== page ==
The US FDA did not approve the use of this test until March 23, and even now its permitted use is limited, which Ho finds puzzling. As an economist, I am puzzled as well. Economists assess decisions about introducing provisions and supplying testing kits as well as other means of addressing the pandemic (ventilators, medical equipment) based on social benefit minus cost, adjusted for uncertainties. Since the gains from (even imperfect) information, both in terms of reduced suffering and lost economic activity, are very high, there is a strong case for accelerated approval procedures and significant investments in both testing and treatment equipment.
4. Capacity – The numbers of new infections and fatalities change over time. They tend to start small but accelerate early in the pandemic, reach a peak, and then decline. Sometimes pandemics have multiple cycles, like the Spanish Flu of 1918. Infection and fatality patterns can both be influenced by policies and innovations, such as a suitable vaccine. Unfortunately, we do not have a vaccine and must wait until one is deployable. Constrained capacity of the medical system to treat infected individuals, due to lack of equipment or trained and able-bodied medical staff, can increase the rate of fatalities. Investments to increase the capacity of the medical system, for example, investing in ventilators and mobilizing medical professionals, is one approach to reducing deaths, but this takes time and has its own supply constraints. Another essential strategy is reducing the speed of spread of infection, “flattening the curve”, by isolation and restriction of movement of individuals. (See the Figure below). A key purpose of social isolation is that we don’t surpass our capacity constraint at a given time.
5. The role of government – Market forces are not likely to provide incentives for investments in vaccination, testing equipment, or other medical equipment. Suppliers will consider only their private gains, and the government needs to consider benefits for both private business and the public. Effective government enforcement of quarantine and social distancing requirements are also needed, since individuals may not sufficiently weigh the amount of social damage they may cause by interacting with others. In a related, not widely known example, robust enforcement of regulation was essential in eliminating animal diseases in the US and Europe.
6. Economic impact – The responses to COVID-19, especially the quarantine and restriction of movement and assembly, barriers on tourism and international trade, and the required closure of businesses, are all contributing to what is expected to be a major adverse economic cycle. The responses to the pandemic are reducing economic activity substantially and causing shortages; its impact on industrial production has been more significant than that of the biggest recession.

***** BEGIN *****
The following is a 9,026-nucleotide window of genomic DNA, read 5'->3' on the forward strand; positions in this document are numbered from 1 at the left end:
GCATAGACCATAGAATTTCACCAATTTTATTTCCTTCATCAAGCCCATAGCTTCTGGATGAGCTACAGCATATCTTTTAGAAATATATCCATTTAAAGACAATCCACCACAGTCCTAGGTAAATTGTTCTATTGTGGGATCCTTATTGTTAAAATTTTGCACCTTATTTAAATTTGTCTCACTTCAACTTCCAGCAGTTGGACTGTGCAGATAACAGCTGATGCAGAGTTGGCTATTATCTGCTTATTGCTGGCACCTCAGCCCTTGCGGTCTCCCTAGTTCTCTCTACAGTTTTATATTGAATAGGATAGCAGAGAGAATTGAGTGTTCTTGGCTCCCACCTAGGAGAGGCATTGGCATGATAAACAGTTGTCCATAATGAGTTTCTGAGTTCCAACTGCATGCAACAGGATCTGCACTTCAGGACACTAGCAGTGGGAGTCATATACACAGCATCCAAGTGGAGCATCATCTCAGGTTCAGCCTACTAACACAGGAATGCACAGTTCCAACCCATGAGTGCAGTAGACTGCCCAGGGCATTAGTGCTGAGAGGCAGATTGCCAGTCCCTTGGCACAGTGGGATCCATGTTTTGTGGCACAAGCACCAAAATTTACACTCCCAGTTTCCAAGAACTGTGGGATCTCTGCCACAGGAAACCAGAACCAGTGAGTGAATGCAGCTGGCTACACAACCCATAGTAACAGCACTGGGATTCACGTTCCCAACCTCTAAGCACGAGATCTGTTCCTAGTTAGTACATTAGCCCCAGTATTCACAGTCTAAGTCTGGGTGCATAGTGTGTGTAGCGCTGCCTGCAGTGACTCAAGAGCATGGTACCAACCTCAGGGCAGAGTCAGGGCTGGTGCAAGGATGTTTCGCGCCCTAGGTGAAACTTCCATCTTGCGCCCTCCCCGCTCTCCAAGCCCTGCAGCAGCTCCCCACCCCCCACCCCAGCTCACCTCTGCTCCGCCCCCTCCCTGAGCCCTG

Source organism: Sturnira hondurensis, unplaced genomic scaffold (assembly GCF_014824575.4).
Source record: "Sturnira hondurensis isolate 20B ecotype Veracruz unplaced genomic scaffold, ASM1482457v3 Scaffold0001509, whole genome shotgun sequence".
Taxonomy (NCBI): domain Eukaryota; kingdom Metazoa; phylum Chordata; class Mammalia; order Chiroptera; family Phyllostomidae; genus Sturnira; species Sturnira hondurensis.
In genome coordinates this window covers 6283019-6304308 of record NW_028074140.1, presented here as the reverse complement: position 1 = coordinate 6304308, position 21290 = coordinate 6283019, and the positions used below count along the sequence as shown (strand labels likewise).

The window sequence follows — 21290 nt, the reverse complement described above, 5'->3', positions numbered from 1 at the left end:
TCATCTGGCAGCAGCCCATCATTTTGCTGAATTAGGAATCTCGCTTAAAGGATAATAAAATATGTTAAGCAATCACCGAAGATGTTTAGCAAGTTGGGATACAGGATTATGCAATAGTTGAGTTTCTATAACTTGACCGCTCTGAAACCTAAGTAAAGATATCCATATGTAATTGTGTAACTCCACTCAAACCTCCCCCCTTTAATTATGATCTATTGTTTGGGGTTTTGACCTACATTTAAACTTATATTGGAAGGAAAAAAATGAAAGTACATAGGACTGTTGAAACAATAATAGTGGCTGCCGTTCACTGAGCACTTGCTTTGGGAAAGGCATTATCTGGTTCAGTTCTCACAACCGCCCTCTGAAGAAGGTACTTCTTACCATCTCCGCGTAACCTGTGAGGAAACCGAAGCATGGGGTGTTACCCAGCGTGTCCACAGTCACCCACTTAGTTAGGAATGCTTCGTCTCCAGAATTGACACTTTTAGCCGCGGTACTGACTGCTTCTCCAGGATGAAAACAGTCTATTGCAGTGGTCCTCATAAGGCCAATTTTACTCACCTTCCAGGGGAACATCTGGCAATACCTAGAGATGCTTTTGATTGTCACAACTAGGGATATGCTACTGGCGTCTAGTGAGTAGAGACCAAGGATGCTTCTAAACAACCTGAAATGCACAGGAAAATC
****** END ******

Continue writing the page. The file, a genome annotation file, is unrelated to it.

Furthermore, they have led to substantial losses in jobs and income to individuals who may lose their ability to pay for shelter and food. These lead to a significant loss in income for companies and escalate the risk of bankruptcies. The overall impact thus far has exceeded pessimistic expectations of experts for China and other economies. School shutdowns also increase the burden on working parents, who have to make choices between taking care of their children and losing their livelihoods. The damage is especially acute for lower-income individuals who don’t have the resources to address these emergencies. Therefore, government intervention to mitigate these losses is crucial to stabilize the economy and provide social welfare. Many of these disruptions will end once the COVID-19 is over, but the overall damage may be lasting. The government has to reduce permanent losses that will harm the economy in the future.
7. Impact on developing countries – Developing countries with weaker public and private health infrastructure are very vulnerable to the disease. This is especially true in congested urban centers, where the introduction of social distancing is hardly feasible. Policies that will slow economic activities would have adverse effects on the poor, who work in the informal sector and lack a minimal social safety net. Climatic conditions, low contact with the outside world, and demographics may mitigate the severity of the impacts of the COVID-19 virus in the rural sector of developing countries, as well as developing countries with younger populations relative to the developed ones. Maximo Torero, the Chief Economist of the UN Food and Agricultural Organization, has policy suggestions for countries addressing the COVID-19 challenge, recommending the establishment of an emergency safety net for vulnerable populations, Keeping international trade and global food supply chains going, and removing constraints on domestic smallholder production.